And yes, I realize that it’s a short hand for the “boy or girl” question, and that technically “what are you having?” is a shorter question than “are you having a boy or a girl?” But I don’t think anyone is actually in that much of a hurry, and I don’t think I’m reading too much into this. I think the way we shorthand this reveals something about the way our culture attempts to squeeze people into gender boxes as early as possible – in this case before they are even born. In this way of thinking, if our child is both artistically inclined and female, they are “an artistic girl” rather than a “female artist.”
2. It conflates sex and gender. This is actually true of the “boy or girl” style questions as well. While we aren’t planning to try to raise our child in a completely gender-neutral way (we’ll use gendered pronouns in accordance with their apparent sex, for example) we do recognize that sex and gender are NOT actually the same thing. Sex is biological, gender is social. Trans children exist. The fact is that while the majority of people are cisgender, it is entirely possible that we could assume we have a BOY and then find out when the child is six years old that actually, no, we have a GIRL who really needs us to respect her identity. If that happens to us, we hope to be the kind of parents who will rise to the occasion with love and compassion.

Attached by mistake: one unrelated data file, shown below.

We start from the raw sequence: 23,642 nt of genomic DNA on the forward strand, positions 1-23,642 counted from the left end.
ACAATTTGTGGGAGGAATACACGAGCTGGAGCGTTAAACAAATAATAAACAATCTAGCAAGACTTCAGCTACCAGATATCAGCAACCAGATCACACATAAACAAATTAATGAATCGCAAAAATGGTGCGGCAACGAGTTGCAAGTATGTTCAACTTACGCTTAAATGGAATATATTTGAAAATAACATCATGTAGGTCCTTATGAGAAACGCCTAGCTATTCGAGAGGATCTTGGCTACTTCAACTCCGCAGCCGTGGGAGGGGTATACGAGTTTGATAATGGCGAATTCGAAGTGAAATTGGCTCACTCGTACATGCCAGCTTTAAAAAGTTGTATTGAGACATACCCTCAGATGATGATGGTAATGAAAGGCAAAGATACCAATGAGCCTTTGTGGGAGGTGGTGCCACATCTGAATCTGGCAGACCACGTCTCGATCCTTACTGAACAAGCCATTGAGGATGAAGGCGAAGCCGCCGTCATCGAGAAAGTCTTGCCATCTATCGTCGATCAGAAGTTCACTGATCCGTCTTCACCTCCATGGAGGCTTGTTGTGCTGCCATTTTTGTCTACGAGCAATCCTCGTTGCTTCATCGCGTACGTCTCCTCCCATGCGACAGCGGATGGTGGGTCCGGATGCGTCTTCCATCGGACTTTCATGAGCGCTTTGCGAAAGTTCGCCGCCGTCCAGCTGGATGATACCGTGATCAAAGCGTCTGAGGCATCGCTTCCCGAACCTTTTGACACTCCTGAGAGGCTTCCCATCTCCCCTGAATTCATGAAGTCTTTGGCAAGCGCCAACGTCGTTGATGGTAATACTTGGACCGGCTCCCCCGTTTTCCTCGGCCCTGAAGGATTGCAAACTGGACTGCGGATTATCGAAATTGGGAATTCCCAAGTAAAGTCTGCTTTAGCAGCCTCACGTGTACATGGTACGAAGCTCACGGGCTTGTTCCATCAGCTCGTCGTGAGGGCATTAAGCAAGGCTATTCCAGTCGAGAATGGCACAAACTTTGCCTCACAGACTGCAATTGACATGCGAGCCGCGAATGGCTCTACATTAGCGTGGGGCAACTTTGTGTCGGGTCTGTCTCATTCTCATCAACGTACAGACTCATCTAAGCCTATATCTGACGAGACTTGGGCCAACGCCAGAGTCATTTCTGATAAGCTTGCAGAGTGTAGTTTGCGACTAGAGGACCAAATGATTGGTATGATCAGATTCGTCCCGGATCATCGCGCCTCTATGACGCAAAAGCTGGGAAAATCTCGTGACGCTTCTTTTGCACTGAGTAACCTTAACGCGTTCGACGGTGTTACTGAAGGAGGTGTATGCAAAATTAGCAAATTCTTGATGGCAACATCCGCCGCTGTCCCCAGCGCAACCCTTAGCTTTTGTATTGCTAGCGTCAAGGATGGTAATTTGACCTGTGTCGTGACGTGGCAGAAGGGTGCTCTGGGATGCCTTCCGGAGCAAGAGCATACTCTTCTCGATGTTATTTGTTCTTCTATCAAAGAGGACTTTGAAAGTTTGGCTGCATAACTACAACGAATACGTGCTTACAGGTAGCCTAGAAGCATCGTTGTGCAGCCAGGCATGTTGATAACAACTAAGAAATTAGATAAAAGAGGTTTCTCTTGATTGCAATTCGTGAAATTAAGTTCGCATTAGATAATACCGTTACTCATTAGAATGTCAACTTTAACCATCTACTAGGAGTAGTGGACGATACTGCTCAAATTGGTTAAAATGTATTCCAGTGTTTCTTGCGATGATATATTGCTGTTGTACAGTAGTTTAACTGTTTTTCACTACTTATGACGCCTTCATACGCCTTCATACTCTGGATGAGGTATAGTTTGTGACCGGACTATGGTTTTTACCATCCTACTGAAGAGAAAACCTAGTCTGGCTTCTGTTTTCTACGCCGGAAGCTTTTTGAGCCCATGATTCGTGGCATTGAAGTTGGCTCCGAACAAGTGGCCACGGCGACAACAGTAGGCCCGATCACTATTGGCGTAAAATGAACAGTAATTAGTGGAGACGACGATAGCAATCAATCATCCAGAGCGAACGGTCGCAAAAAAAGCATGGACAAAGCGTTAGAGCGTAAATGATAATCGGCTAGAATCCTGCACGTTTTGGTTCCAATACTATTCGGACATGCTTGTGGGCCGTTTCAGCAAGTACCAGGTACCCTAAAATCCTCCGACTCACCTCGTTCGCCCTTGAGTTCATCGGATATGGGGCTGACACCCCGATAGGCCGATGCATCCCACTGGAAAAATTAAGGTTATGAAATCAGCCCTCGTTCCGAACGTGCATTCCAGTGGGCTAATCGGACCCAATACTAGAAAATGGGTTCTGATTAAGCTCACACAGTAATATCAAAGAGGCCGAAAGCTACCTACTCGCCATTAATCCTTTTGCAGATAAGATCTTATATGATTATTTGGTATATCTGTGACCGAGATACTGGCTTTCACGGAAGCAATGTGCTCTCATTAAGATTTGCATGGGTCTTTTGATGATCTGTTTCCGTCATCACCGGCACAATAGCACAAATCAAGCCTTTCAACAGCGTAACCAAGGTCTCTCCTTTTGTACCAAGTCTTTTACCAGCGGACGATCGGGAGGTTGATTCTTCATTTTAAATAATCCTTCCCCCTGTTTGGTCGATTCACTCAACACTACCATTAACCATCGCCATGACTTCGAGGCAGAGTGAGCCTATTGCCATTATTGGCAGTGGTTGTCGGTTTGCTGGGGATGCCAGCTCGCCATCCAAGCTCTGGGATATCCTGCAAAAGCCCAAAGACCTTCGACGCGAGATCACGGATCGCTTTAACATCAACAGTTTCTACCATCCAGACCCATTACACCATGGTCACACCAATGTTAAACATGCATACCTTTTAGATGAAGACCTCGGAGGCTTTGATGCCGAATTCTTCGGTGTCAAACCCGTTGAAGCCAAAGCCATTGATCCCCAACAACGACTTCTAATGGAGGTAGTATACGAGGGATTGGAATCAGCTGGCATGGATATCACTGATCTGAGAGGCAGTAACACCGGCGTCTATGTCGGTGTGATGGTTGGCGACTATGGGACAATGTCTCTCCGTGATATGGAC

3. But it’s actually even worse than that, because this question is almost always asking about whether we’ll be looking for sex signs in an ultrasound. Look, do you know what an ultrasound can actually tell you about your baby’s sex? Whether or not they have a visible penis. That’s it. So not only are we talking about conflating sex and gender, we’re talking about assuming sex and gender based on the apparent presence or absence of ONE ORGAN. And I get that it is more often than not an accurate predictor, but just like trans people exist, intersex people exist. The fact is that there are many different ways for genitals to exist, and many different ways for sex and gender to exist.
I also feel like, as a cis-woman, this mode of thinking is insulting to me, because it’s saying that the only thing, or at least the main thing, that made me a girl is that I lacked a penis.